The recent uprisings in North Africa and the Middle East have been fueled by news and other communications relayed through the Internet in general and new social media such as Facebook and Twitter in particular. Iran has restricted access to Facebook and Libya reportedly cut off Internet access intermittently (perhaps following a precedent set in Egypt), which was seen as a means of eliminating communication between protesters and the outside world.
Some critics have said that the role of social media has been overplayed and that the movements arose from longer-term social forces. Yet one cannot deny that social media have played a major role in the events now shaking Egypt, Tunisia, Algeria, Morocco, Syria, Bahrain, Iran, Yemen, and Libya. Read more about these events below.
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NEW! How Cyber-Pragmatism Brought Down Mubarak
This article in The Nation describes how “cyber-pragmatism,” or dissemination of historical examples of nonviolent social activists such as Mahatma Gandhi and Martin Luther King and organization of protests, through social media influenced the revolt in Egypt.
NEW! Facebook Officials Keep Quiet on Its Role in Revolts
Despite the major role played by social networks, particularly Facebook, in the revolts rocking North Africa and the Middle East, Facebook officials are trying to stay silent on the matter. This article details Facebook’s desire to remain neutral so as not to alienate countries where it has just gained a foothold, and its determination to continue its policy of requiring users to sign up with their real names—a policy that has been criticized for possibly putting dissenters at risk—though it has assisted Tunisian protesters in their efforts to block government attempts to access their passwords. The article also describes how other social media, such as Twitter and YouTube, have been more vocal in their support for the movements and even have taken initiatives to assist protesters.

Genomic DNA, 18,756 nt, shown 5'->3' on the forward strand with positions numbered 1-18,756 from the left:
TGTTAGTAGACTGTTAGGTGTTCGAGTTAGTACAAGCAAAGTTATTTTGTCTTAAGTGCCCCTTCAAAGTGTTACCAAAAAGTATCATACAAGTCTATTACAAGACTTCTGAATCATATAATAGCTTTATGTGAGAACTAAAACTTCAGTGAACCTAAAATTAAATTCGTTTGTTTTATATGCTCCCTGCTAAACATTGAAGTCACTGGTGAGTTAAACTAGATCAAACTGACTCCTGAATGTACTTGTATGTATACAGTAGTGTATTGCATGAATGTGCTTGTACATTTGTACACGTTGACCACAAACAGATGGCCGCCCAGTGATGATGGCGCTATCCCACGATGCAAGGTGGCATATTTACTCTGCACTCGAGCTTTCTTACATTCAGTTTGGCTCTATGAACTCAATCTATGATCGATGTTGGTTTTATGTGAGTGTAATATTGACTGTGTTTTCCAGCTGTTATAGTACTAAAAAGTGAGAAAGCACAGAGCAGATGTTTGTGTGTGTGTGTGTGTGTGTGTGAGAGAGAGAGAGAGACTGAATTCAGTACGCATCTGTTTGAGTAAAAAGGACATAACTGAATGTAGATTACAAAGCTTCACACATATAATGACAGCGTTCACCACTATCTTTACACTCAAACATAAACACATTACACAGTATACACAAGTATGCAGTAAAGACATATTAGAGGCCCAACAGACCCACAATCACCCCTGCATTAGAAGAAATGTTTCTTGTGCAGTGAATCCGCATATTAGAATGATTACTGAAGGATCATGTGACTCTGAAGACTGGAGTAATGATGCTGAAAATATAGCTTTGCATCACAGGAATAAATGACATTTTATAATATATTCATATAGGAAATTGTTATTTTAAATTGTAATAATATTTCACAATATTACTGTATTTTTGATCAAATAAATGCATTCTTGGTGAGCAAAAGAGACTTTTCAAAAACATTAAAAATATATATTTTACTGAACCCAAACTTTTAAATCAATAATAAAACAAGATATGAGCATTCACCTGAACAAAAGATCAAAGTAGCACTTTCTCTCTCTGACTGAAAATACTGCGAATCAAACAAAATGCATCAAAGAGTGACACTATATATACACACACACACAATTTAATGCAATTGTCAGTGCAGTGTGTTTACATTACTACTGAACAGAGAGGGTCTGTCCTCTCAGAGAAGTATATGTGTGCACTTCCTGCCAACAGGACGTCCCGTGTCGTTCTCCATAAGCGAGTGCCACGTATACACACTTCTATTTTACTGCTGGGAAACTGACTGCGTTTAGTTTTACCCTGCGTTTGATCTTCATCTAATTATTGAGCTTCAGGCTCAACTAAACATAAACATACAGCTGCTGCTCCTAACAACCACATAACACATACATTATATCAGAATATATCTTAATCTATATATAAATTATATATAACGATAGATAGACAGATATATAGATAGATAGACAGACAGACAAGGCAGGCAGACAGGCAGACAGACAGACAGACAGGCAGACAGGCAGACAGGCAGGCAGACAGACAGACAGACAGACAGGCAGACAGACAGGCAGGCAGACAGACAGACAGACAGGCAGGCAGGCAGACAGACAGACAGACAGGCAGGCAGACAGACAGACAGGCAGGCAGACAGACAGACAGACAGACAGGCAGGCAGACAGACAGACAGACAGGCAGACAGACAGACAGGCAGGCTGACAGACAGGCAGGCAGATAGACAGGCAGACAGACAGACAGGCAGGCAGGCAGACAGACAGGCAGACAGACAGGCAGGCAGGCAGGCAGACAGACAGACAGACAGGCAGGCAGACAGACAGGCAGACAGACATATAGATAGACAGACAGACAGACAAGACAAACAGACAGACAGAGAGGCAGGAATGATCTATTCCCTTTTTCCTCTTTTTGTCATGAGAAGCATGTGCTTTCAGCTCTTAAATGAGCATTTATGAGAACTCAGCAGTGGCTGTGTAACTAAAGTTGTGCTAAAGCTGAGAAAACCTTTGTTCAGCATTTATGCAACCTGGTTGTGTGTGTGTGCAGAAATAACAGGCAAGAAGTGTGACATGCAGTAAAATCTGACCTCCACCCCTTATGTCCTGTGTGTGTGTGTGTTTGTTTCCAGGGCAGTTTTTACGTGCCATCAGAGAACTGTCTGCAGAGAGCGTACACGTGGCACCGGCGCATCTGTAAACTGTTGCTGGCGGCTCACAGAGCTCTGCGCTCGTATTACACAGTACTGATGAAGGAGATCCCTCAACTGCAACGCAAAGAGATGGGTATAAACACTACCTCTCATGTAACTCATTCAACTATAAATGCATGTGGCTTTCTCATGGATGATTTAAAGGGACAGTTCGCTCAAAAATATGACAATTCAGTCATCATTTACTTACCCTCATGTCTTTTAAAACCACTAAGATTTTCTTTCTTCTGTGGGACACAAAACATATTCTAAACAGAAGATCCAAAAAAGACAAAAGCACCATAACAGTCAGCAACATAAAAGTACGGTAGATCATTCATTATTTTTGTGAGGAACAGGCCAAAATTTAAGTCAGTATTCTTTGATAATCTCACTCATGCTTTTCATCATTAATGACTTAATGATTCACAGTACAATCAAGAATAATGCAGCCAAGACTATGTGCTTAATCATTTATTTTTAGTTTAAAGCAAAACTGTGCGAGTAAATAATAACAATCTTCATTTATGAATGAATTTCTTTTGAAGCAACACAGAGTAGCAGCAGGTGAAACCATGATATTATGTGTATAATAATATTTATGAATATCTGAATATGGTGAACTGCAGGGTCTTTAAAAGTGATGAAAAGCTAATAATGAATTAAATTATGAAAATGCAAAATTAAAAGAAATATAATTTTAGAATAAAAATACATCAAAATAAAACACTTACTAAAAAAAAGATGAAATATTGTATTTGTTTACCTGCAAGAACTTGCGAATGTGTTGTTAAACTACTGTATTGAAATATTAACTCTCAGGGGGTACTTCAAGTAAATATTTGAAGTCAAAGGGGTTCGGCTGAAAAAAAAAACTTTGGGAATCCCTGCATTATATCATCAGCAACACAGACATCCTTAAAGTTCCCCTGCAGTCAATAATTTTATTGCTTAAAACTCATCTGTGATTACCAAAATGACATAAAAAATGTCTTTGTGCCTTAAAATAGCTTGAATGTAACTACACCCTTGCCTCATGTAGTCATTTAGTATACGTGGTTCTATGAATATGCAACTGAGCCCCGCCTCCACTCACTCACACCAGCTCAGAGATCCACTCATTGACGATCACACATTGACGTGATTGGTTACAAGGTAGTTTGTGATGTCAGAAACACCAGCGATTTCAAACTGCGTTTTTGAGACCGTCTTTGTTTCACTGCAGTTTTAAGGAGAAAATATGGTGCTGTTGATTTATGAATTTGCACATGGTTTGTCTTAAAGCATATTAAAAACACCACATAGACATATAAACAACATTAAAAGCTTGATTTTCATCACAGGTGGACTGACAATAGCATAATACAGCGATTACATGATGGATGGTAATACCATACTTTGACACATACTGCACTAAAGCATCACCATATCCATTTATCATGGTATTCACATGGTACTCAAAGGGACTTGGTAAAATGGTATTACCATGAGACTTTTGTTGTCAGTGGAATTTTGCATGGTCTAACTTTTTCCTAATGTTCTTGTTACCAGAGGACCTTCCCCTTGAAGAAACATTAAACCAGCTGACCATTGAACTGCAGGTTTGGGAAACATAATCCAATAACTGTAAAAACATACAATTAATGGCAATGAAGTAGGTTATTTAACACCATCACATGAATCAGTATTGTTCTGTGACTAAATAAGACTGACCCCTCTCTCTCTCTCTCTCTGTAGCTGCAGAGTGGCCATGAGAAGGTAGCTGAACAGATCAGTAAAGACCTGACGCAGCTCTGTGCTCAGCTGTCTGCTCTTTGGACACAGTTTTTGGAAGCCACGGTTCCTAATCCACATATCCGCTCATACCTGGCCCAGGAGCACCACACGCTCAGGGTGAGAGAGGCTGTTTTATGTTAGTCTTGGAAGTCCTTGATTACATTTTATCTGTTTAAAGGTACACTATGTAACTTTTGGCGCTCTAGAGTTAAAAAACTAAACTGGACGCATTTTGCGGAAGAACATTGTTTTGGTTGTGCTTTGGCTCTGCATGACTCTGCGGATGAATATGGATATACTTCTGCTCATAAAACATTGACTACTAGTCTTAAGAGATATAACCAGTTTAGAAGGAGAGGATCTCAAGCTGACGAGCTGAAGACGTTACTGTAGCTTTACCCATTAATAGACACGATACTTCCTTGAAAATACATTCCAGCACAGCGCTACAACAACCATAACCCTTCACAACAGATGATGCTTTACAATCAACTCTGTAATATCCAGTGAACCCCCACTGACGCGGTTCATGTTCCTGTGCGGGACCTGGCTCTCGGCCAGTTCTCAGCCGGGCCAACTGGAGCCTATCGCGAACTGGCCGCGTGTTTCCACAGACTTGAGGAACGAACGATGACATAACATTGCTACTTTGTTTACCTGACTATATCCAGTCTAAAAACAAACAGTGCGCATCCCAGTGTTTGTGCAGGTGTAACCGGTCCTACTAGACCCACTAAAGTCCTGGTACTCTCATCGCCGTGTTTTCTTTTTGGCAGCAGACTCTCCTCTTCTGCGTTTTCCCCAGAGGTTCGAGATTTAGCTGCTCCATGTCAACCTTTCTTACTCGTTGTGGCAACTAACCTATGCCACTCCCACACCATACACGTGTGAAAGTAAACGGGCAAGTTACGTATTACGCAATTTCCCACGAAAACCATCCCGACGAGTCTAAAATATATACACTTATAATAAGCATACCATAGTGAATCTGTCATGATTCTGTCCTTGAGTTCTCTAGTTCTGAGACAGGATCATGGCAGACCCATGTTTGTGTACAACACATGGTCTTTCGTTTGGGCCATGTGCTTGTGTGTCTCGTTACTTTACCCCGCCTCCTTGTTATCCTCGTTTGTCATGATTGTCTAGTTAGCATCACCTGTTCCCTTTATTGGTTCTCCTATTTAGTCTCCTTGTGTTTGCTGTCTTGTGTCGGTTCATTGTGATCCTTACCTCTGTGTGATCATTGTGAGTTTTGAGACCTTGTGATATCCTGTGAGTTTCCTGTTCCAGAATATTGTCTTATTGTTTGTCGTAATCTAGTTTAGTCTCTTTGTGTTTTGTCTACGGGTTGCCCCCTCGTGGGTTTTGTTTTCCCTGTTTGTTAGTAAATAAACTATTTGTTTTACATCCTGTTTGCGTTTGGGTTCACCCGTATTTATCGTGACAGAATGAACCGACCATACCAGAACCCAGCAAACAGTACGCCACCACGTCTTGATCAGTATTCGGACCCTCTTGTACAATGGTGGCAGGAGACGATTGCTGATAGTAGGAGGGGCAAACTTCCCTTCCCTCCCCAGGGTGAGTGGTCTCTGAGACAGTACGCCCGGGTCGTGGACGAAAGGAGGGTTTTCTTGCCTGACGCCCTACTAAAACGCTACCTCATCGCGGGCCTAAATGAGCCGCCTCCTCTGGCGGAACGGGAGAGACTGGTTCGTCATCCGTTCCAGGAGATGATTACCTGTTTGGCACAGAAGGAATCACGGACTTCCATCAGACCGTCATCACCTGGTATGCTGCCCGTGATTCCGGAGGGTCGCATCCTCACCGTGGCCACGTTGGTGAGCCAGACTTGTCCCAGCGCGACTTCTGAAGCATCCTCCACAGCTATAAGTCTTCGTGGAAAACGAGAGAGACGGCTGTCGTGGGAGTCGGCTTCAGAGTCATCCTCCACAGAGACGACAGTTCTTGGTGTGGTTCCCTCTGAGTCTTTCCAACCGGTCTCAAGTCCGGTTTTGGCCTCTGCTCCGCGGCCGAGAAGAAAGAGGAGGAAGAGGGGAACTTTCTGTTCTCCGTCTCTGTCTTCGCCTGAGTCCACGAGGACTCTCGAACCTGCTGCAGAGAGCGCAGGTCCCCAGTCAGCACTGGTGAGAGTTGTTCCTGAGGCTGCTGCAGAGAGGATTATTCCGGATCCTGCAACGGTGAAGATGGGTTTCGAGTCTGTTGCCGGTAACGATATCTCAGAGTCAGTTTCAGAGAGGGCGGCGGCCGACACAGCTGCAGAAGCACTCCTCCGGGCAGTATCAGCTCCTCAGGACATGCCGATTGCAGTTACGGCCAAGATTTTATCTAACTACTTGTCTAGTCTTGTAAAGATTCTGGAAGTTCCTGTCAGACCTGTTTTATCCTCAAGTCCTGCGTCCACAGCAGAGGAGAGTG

NEW! The Twitter Revolution Debate Is Dead
This article from The Atlantic discusses how the argument that social media singlehandedly cause social movements that lead to revolution is passé and notes that authoritarian governments also can use technology to further their own goals, but points out that perhaps the most exciting development is that political pundits are now discussing the structure of revolutions and the role of technology in furthering them or subduing them.
NEW! All Eyes Turn To Internet In Libya, Bahrain
As part of efforts to stem growing protests, Libya apparently cut off access to the Internet at the end of last week. Internet access was restored, but was intermittent over the weekend. This article points out that the outages could have been caused by power failures and the relatively small number of Internet service providers in the country, but also describes how many believe that Internet access was deliberately shut down.
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